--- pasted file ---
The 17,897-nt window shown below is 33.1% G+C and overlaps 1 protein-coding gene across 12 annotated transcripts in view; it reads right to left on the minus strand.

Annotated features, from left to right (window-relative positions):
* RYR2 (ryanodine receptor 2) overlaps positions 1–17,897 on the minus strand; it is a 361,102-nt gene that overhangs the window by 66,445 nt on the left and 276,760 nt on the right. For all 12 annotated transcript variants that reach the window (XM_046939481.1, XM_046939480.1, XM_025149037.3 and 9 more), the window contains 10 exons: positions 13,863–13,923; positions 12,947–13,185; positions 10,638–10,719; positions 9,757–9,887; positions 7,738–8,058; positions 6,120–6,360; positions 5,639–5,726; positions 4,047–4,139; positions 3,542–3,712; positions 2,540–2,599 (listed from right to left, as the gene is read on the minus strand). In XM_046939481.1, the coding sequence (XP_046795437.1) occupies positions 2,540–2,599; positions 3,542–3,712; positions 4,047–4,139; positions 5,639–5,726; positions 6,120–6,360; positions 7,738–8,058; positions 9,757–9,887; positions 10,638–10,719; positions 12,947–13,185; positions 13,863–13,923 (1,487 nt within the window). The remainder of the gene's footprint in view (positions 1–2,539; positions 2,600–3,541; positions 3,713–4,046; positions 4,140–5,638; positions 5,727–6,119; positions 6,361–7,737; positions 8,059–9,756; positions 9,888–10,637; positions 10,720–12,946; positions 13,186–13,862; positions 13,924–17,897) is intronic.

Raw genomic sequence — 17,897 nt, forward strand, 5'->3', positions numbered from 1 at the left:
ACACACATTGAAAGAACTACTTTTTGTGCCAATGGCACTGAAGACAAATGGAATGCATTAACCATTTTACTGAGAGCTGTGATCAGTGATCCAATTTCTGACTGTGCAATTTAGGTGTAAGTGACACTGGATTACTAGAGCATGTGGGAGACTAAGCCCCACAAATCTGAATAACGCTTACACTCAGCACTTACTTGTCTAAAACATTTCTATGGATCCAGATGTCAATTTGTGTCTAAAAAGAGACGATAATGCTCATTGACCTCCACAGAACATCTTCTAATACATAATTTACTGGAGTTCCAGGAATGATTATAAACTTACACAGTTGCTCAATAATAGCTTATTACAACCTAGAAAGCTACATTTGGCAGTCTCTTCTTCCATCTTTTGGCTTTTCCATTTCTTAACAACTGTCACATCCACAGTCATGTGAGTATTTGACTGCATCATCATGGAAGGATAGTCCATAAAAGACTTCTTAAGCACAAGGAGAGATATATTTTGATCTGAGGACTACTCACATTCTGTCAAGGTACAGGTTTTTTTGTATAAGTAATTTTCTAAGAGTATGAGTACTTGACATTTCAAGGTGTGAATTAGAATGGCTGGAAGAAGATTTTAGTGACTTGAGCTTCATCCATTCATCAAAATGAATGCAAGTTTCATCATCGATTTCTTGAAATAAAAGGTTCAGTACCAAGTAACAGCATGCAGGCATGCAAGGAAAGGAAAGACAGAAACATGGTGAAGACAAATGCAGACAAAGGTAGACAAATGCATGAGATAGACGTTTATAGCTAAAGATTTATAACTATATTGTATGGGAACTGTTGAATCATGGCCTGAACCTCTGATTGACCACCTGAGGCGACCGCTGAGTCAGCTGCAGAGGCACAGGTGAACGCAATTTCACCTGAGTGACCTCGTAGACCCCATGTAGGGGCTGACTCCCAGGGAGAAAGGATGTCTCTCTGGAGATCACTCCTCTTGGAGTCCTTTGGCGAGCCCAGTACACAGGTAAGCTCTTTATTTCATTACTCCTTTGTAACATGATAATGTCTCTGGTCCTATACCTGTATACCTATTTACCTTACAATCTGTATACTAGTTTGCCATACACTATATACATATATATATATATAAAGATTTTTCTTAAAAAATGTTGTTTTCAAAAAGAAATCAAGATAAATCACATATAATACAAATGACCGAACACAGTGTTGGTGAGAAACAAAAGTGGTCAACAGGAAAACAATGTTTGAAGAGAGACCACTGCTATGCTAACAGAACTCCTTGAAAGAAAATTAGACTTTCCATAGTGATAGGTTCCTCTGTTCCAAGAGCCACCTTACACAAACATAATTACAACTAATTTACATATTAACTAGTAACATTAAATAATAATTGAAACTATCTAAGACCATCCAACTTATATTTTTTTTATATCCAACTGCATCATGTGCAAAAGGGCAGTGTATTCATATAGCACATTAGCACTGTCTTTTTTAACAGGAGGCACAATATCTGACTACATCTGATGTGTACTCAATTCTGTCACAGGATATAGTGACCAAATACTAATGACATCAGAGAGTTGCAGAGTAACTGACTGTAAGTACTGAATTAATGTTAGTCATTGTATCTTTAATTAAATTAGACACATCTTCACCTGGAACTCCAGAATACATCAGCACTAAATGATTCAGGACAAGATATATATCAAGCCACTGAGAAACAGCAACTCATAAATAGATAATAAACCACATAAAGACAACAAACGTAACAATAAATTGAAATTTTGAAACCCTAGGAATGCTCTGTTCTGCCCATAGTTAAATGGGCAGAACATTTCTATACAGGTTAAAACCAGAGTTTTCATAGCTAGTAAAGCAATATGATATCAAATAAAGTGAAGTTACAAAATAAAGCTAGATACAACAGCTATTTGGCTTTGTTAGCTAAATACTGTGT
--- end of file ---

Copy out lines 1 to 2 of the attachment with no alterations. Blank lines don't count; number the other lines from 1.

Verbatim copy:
The 17,897-nt window shown below is 33.1% G+C and overlaps 1 protein-coding gene across 12 annotated transcripts in view; it reads right to left on the minus strand.

Annotated features, from left to right (window-relative positions):